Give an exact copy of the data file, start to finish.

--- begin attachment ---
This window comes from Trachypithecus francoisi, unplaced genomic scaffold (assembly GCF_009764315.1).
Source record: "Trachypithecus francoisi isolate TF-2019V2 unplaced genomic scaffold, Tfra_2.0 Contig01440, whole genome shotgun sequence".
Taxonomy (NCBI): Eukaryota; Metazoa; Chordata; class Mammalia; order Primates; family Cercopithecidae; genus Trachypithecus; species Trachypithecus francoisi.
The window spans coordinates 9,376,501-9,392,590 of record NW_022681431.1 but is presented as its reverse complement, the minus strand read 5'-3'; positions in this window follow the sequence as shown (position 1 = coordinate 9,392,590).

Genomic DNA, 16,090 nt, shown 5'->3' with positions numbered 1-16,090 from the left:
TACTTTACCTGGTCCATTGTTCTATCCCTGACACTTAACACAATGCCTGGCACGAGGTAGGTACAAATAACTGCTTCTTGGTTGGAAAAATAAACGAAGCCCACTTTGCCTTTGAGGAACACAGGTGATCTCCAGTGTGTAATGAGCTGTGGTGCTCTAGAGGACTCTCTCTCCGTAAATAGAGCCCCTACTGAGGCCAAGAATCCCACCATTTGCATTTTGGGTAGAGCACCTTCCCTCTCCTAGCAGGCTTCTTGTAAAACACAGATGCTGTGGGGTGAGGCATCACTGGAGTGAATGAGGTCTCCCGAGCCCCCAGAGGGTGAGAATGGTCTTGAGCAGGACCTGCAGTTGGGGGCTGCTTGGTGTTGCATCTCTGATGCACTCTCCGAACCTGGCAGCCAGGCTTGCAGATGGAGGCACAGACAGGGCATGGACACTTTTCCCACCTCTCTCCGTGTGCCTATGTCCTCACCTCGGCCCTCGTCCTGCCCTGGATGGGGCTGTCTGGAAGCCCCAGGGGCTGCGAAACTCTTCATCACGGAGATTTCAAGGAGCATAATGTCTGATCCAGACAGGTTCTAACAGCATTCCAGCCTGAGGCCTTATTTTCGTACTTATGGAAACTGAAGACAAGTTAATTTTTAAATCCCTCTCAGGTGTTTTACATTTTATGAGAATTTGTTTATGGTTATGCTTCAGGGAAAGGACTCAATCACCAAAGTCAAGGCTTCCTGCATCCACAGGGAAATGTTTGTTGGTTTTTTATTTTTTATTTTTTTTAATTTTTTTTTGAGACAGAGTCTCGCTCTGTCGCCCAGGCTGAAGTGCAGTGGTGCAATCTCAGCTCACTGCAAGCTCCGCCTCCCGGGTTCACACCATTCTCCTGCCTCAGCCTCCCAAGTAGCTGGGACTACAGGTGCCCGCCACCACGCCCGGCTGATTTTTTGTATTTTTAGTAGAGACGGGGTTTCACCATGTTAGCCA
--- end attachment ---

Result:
This window comes from Trachypithecus francoisi, unplaced genomic scaffold (assembly GCF_009764315.1).
Source record: "Trachypithecus francoisi isolate TF-2019V2 unplaced genomic scaffold, Tfra_2.0 Contig01440, whole genome shotgun sequence".
Taxonomy (NCBI): Eukaryota; Metazoa; Chordata; class Mammalia; order Primates; family Cercopithecidae; genus Trachypithecus; species Trachypithecus francoisi.
The window spans coordinates 9,376,501-9,392,590 of record NW_022681431.1 but is presented as its reverse complement, the minus strand read 5'-3'; positions in this window follow the sequence as shown (position 1 = coordinate 9,392,590).

Genomic DNA, 16,090 nt, shown 5'->3' with positions numbered 1-16,090 from the left:
TACTTTACCTGGTCCATTGTTCTATCCCTGACACTTAACACAATGCCTGGCACGAGGTAGGTACAAATAACTGCTTCTTGGTTGGAAAAATAAACGAAGCCCACTTTGCCTTTGAGGAACACAGGTGATCTCCAGTGTGTAATGAGCTGTGGTGCTCTAGAGGACTCTCTCTCCGTAAATAGAGCCCCTACTGAGGCCAAGAATCCCACCATTTGCATTTTGGGTAGAGCACCTTCCCTCTCCTAGCAGGCTTCTTGTAAAACACAGATGCTGTGGGGTGAGGCATCACTGGAGTGAATGAGGTCTCCCGAGCCCCCAGAGGGTGAGAATGGTCTTGAGCAGGACCTGCAGTTGGGGGCTGCTTGGTGTTGCATCTCTGATGCACTCTCCGAACCTGGCAGCCAGGCTTGCAGATGGAGGCACAGACAGGGCATGGACACTTTTCCCACCTCTCTCCGTGTGCCTATGTCCTCACCTCGGCCCTCGTCCTGCCCTGGATGGGGCTGTCTGGAAGCCCCAGGGGCTGCGAAACTCTTCATCACGGAGATTTCAAGGAGCATAATGTCTGATCCAGACAGGTTCTAACAGCATTCCAGCCTGAGGCCTTATTTTCGTACTTATGGAAACTGAAGACAAGTTAATTTTTAAATCCCTCTCAGGTGTTTTACATTTTATGAGAATTTGTTTATGGTTATGCTTCAGGGAAAGGACTCAATCACCAAAGTCAAGGCTTCCTGCATCCACAGGGAAATGTTTGTTGGTTTTTTATTTTTTATTTTTTTTAATTTTTTTTTGAGACAGAGTCTCGCTCTGTCGCCCAGGCTGAAGTGCAGTGGTGCAATCTCAGCTCACTGCAAGCTCCGCCTCCCGGGTTCACACCATTCTCCTGCCTCAGCCTCCCAAGTAGCTGGGACTACAGGTGCCCGCCACCACGCCCGGCTGATTTTTTGTATTTTTAGTAGAGACGGGGTTTCACCATGTTAGCCA